Joseph Imhoff was born in Brooklyn, New York in 1871. His first exposure to art was at age six when his godfather gifted him with a box of watercolors. Upon graduation, his father refused him further education unless he became a priest. Rejecting his father's wishes, he started teaching himself lithography and was hired by Currier & Ives. He eventually earned enough money from this job to buy a bookstore. In 1991 he eventually quit his job and sold the bookstore to pursue a formal art education in Europe. Traveling and painting for four years in Paris, Brussels, Antwerp and Munich he apprenticed with several artists.

But perhaps the most important experience he had in Europe was to meet Buffalo Bill Cody on board the ship and join him in Antwerp to spend time sketching and painting various members of the "Wild West Show". This experience set in place a style of painting for the rest of his life which focused on ethnographic and anthropological data rather than artistic expression. He documented the religious ceremonies of Pueblo Indians in large, rather simplified oils. He also learned new techniques for lithography which had a long-term influence on his artwork.

When he returned to New York, he rented a studio in Flatbush and began to study the Iroquois Indians in New York and Canada. He spent the next ten years painting and improving his lithography, photography and color printing innovations - which financed his early painting career. He also freelanced for Allen and Ginter, painting his Indian Head Series for insertion on cards in boxes of cigarettes.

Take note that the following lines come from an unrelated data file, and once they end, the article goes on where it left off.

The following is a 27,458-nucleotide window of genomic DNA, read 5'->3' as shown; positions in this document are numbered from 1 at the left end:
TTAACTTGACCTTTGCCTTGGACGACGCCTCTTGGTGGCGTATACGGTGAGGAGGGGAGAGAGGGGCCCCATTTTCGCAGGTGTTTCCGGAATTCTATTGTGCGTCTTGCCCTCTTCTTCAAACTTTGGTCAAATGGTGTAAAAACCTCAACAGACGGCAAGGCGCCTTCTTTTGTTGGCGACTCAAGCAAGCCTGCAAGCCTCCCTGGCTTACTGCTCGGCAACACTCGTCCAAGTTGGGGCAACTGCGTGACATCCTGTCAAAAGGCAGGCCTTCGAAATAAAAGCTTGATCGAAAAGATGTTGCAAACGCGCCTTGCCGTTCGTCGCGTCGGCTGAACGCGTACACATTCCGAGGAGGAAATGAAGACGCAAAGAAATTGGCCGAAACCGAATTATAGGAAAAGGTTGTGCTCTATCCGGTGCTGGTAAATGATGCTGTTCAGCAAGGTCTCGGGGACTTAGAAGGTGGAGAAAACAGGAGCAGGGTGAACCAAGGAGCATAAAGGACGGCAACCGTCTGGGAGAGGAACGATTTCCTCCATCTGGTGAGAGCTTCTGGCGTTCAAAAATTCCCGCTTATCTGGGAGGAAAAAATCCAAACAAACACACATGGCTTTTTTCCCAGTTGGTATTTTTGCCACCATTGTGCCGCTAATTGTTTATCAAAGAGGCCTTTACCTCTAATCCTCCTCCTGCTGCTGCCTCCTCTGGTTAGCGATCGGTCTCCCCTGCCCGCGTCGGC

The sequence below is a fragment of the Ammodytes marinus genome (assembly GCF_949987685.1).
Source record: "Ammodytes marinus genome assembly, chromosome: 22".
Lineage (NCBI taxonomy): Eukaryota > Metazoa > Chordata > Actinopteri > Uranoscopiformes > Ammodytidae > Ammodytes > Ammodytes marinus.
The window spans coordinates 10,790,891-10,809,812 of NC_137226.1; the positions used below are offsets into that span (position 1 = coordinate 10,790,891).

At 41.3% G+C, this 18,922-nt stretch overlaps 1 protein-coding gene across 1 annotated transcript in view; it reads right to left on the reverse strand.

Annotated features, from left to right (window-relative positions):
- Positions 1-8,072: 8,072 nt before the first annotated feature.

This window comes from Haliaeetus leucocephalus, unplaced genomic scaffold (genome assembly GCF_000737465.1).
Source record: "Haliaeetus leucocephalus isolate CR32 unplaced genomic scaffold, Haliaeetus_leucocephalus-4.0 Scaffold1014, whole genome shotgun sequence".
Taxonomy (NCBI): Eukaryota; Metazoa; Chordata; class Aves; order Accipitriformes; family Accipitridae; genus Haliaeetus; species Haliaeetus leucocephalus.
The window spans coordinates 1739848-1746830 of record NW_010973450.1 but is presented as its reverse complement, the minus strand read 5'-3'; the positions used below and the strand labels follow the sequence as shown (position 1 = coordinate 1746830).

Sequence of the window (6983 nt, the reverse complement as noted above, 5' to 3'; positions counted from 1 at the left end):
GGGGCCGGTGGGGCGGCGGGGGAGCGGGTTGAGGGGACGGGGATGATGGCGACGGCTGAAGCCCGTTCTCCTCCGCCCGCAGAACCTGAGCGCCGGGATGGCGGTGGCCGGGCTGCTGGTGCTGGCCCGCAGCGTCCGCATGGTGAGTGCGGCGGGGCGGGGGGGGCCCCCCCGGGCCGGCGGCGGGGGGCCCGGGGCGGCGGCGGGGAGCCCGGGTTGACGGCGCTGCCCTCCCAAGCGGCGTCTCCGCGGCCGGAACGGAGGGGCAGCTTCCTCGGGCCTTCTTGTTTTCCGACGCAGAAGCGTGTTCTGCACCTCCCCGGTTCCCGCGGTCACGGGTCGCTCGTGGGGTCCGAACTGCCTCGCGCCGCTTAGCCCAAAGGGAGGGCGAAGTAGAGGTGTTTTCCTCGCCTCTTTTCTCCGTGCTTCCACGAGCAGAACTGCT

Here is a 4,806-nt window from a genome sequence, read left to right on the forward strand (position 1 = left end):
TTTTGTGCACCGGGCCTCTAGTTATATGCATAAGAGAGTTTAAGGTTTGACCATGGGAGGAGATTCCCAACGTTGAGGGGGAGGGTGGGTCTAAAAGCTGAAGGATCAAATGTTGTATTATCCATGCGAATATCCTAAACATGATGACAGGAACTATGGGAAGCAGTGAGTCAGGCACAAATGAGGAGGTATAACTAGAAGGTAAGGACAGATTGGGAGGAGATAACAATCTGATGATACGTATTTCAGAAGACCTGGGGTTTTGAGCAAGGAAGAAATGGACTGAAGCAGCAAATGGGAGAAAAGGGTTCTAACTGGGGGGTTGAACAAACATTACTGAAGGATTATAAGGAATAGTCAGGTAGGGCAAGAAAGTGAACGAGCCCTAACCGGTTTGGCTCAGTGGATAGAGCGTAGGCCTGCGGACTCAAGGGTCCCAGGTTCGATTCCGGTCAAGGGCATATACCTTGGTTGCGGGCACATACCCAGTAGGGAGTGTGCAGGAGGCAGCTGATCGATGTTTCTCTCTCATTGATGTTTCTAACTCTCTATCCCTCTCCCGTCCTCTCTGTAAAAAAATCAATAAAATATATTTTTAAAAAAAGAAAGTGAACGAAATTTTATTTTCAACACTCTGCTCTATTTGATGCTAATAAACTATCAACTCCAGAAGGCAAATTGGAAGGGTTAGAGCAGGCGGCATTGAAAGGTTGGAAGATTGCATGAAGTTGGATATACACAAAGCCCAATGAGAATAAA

In 1897 Joseph married Sarah Ann Elizabeth Russell, and they traveled to Europe several times until 1905 when they visited the Southwest for the first time to record the ceremonies of the Pueblo Indians. Joseph and built a studio in Albuquerque in 1906, and spent much time in the next few years traveling around the region.

In 1929 Joseph and Sarah moved to Taos permanently and built their new home facing the sacred mountain behind the Taos Pueblo. Their neighbor for some twenty years, Mabel Dodge Lujan, was known to refer to him as, "The Grand Old Man of the Pueblos". He would ask native models to live in his home for a time before he painted them. He felt he needed to know the person's soul that the eyes revealed in order to paint an accurate likeness. He collected many Indian artifacts and also had the first lithography press in Taos, which he used to make ethnographic prints and teach his techniques of recording the region's history. His series of paintings called Kivas and Corn which he gifted to the University of New Mexico was his most famous work. The Koshare Indian Museum also houses one of the largest collections of his paintings.

Joseph Imhof died in 1955 leaving an important legacy of the American Southwest. His wife Sarah in later years said of her husband, "...a gentle, dignified man who loathed the publicity and the limelight that other artists seemed to seek; he avoided publicity at all times..."
print Overall: 16 9/16 x 11 13/16 in. (42 x 30 cm)
Untitledc. 1960Louis Ribak
Louis Ribak (1903-1979)
drawing Overall: 14 1/8 x 10 3/16 in. (35.9 x 25.8 cm) frame: 20 3/4 x 15 3/4 in. (52.7 x 40 cm)